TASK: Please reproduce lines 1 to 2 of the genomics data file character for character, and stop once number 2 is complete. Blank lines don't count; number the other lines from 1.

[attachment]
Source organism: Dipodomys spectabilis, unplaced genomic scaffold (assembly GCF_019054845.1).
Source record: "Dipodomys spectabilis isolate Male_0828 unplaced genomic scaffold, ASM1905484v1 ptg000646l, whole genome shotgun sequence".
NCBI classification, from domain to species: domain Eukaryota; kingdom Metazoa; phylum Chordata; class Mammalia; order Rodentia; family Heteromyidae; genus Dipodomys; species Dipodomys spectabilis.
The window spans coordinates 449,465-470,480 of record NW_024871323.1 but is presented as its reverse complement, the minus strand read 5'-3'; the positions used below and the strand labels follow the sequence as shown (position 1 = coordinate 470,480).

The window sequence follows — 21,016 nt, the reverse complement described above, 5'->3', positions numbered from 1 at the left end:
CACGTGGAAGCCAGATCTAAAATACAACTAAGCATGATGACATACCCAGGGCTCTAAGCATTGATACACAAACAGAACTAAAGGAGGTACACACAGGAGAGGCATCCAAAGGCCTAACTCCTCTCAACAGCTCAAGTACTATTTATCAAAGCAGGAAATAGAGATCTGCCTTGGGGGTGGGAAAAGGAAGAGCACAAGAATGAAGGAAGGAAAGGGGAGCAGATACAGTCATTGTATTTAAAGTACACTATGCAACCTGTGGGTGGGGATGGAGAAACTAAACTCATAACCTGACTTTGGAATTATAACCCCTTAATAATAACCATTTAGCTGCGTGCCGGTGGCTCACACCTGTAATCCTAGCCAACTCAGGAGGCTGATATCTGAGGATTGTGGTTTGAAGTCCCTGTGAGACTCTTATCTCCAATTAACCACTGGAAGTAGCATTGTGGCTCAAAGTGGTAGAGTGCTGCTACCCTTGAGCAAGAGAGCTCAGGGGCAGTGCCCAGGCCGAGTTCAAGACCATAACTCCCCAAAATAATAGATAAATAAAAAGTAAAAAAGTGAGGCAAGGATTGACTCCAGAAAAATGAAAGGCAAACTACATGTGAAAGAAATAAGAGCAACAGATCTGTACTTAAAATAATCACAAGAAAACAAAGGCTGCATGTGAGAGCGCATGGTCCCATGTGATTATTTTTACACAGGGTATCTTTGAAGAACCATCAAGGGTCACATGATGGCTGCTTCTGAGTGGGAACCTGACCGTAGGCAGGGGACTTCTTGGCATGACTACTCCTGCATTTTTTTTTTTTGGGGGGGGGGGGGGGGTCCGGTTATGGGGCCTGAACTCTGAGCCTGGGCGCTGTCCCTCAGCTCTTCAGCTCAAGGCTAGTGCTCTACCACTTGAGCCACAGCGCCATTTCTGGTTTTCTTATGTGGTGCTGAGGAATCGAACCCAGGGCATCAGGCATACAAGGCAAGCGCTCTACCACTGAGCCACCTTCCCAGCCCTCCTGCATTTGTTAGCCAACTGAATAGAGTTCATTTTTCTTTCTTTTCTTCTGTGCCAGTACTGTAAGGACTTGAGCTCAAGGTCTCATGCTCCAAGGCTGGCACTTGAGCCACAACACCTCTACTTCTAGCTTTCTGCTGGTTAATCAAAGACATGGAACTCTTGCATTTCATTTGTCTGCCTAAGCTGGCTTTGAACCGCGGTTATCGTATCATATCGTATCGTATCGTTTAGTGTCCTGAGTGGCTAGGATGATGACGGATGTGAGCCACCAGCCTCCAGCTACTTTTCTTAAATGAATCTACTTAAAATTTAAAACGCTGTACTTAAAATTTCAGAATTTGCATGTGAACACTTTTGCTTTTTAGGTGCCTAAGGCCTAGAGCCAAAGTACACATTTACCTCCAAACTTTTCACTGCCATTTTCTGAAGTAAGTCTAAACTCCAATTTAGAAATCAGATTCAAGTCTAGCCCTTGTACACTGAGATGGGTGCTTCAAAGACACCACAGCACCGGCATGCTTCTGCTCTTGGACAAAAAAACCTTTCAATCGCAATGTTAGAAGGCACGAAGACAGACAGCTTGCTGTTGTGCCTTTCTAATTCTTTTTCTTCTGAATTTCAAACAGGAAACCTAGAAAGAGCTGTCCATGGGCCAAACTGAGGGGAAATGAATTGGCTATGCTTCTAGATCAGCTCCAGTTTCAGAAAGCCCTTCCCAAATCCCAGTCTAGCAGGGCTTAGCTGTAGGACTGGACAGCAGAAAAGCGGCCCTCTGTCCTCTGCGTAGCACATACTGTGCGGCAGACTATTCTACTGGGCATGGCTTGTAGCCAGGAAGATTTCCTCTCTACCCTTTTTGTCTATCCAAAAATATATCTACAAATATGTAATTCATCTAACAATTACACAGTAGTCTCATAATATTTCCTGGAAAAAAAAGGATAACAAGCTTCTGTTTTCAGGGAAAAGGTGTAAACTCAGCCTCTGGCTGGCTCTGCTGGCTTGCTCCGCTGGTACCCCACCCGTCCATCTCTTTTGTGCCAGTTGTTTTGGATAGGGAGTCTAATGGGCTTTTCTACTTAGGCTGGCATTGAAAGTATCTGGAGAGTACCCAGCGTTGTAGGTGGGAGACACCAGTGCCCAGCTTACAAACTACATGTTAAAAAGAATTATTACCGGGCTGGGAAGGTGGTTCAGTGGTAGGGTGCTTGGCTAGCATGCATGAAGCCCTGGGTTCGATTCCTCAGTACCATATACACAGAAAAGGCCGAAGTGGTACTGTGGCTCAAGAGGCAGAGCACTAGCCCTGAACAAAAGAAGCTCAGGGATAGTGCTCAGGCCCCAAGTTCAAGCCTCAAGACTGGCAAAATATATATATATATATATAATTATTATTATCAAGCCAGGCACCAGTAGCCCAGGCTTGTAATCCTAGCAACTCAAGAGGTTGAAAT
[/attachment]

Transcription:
Source organism: Dipodomys spectabilis, unplaced genomic scaffold (assembly GCF_019054845.1).
Source record: "Dipodomys spectabilis isolate Male_0828 unplaced genomic scaffold, ASM1905484v1 ptg000646l, whole genome shotgun sequence".